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A Horse and Pony Show

"Republicans have tried to improve this bill," Mitch McConnell (Ky.), the Republican leader, said as he kicked off the day's debate. "Democrats have rejected these efforts."

Lindsey Graham (R-S.C.) held a copy of the bill in the air. "If you believe this is a good process to spend $800 billion, we're on different planets," he said.

"I find it really rather amazing that the senator is holding up a bill," said Barbara Boxer (D-Calif.). "That's theatrics."

Boxer tried to interrupt the Republican again, but Graham refused. "No -- it's my time," he said. "I'm here to point out the fact that it is not bipartisanship."

That hardly needed pointing out. But Chuck Schumer (D-N.Y.) didn't mind beating a dead horse. "To have as little support thus far as we're getting from the Republican side of the aisle shows how out of touch, frankly, my colleagues are."

While the show horses traded insults on the floor, the dealmakers stepped out of their horse-trading session to give a progress report. Nelson claimed that Democratic leaders "recognize that we have the opportunity to bring about bipartisan support of this."

Oh? Minutes later, Dick Durbin (D-Ill.), meeting with reporters on the first floor of the Capitol, declared that efforts to cut the cost of the package "are lopping off jobs."

Schumer joined in the disparagement. "We'd rather pass a good bill with 65 votes than a bill that doesn't work with 80 votes," he said. "We are not just going to make this bill ineffective for the sake of winning people who are . . . not listening to the election."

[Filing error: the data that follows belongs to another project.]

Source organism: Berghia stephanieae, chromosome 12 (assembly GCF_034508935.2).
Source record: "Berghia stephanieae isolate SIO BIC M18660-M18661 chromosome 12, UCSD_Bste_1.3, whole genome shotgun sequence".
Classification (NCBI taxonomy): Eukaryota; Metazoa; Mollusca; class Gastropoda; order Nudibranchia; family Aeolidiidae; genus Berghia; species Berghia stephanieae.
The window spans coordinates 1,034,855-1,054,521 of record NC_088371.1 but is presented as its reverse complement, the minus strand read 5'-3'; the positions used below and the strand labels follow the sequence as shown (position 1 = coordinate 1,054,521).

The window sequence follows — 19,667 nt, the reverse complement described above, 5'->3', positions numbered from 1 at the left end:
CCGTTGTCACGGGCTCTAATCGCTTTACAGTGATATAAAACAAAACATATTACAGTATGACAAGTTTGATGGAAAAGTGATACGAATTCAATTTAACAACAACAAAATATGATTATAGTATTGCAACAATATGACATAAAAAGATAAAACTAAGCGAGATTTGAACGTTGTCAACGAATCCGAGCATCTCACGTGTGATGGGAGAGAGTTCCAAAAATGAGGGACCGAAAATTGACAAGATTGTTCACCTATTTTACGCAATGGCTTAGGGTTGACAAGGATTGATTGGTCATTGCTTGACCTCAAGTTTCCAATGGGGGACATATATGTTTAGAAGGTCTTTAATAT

When they weren't condemning the bipartisan effort, the men spent the balance of the news conference condemning the Republicans.

"They're carping on trifles," Durbin said.

"It takes two to tango, and the Republicans aren't dancing," Schumer submitted.

"We believe that we can find two Republicans of goodwill who are going to do the right thing for the country," Reid said. Namely, vote for the Democrats' plan.

Back on the floor, Republicans engaged in their own horseplay. Tom Coburn (Okla.) threatened to hold up proceedings until "the next 15 amendments that I've got have a scheduled time to be brought up so the American people can hear of all the stinky stuff that's in this bill."

While the show horses strutted, the workhorses in the Dirksen building were coming into the homestretch. "We're not there yet, but that doesn't mean we're not going to get there," Nelson said, threatening to vote against his Democratic leaders.

"This group is really prepared to take some political heat to get the job done," Lieberman added.

"I'd say to the majority leader that his success depends on the success of this group," Collins warned.

For a brief but happy moment, the workhorses held the whip hand.


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